Published on Archi.ru (https://archi.ru)

04.08.2020

​The Aperture Effect

Natalia Koriakovskaia
Architect:
Andrew Mikhailov
Sergey Nikeshkin
Studio:

For a housing complex built in the town of Pushkino in the Moscow metropolitan area, KPLN Architects designed facades that adjust the stream of light by using the wall geometry.

The new Quarter 31 of the Moscow area’s Pushkino, in which KPLN Architects designed a namesake housing complex, is being formed in the central part of the town, on the land site between the water body buffer zone of the Serebryanka River on one side and the Yaroslavl Highway on the other. The natural lowering of the terrain towards the river is more than three meters here; the architects level it out by virtue of a 1- and 2-level podium, upon which they place four 23-story towers. They are almost symmetrical, for the sole exception of one of them that turns on its axis following the bend of the Yaroslavl Highway that cuts off here the even border of the site, and is “at odds” with the overall pristine composition. Which is for the better, really: thanks to this, more dynamic views appear along the highway.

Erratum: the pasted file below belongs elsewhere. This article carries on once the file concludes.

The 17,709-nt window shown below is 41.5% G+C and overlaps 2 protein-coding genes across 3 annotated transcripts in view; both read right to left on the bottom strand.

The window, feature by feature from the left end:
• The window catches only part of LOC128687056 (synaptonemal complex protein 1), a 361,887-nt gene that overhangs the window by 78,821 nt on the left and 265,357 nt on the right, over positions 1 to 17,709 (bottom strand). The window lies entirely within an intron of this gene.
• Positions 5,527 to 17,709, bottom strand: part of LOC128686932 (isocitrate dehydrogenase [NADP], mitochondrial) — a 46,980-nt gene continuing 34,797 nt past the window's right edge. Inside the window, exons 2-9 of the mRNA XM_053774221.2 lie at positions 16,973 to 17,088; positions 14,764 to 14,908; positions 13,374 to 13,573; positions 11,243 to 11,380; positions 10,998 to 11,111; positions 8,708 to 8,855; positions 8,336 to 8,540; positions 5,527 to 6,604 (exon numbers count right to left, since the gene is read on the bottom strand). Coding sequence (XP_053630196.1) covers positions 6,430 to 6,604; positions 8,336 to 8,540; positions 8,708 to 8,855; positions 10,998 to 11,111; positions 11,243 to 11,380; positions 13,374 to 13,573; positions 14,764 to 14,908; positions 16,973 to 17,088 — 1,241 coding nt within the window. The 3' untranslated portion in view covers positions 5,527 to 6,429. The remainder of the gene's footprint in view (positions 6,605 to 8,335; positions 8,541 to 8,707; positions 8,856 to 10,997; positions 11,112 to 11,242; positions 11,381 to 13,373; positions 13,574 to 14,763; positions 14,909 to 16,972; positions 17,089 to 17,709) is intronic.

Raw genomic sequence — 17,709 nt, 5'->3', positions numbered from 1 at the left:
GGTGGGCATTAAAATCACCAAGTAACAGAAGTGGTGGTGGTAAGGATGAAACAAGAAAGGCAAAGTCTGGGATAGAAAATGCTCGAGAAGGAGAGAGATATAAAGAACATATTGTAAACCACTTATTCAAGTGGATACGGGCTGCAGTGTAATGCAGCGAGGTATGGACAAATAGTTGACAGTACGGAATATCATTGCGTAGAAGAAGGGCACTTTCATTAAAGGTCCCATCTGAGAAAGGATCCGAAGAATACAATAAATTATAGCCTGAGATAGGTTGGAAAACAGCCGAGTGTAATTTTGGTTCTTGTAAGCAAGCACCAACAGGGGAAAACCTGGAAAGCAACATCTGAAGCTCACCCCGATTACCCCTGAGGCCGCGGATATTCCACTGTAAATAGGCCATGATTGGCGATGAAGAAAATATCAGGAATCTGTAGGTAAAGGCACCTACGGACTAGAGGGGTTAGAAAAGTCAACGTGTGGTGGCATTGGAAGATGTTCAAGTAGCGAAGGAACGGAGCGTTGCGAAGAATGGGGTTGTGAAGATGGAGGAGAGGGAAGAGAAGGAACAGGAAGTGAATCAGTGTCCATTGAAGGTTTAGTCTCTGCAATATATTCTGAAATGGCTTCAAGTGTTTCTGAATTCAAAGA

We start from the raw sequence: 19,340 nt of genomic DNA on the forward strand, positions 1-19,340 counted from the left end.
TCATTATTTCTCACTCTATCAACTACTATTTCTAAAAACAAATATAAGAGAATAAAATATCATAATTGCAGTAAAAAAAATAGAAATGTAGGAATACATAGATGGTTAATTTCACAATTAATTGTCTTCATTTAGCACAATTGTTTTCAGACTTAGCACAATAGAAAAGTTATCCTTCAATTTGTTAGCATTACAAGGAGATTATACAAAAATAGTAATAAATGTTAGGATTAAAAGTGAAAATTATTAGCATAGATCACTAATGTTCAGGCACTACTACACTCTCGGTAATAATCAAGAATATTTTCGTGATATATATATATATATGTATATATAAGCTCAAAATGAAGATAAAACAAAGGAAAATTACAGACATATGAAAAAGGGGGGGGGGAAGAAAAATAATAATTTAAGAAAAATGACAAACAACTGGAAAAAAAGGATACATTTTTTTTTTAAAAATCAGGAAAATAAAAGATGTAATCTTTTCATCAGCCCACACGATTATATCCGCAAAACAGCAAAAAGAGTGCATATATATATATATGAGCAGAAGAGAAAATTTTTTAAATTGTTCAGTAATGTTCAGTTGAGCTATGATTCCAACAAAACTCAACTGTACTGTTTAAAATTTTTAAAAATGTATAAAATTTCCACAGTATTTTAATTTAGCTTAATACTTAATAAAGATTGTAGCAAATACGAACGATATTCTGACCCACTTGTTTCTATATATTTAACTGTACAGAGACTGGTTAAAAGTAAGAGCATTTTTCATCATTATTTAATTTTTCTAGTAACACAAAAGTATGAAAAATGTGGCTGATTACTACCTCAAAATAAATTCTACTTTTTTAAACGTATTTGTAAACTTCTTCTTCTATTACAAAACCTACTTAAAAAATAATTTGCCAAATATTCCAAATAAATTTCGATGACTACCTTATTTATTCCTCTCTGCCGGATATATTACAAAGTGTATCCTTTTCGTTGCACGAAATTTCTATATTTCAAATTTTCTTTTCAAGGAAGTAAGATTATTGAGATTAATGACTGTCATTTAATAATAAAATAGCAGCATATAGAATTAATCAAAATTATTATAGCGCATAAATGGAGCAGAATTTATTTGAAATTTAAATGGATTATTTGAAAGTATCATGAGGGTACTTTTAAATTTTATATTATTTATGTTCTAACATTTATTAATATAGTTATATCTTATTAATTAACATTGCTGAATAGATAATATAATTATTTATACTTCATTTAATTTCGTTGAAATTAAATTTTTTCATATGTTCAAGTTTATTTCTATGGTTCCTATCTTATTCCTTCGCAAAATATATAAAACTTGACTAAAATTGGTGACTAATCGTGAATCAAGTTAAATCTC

"31 Kvartal (Quarter 31") housing complex
"31 Kvartal (Quarter 31") housing complex
Copyright: Architectural Bureau KPLN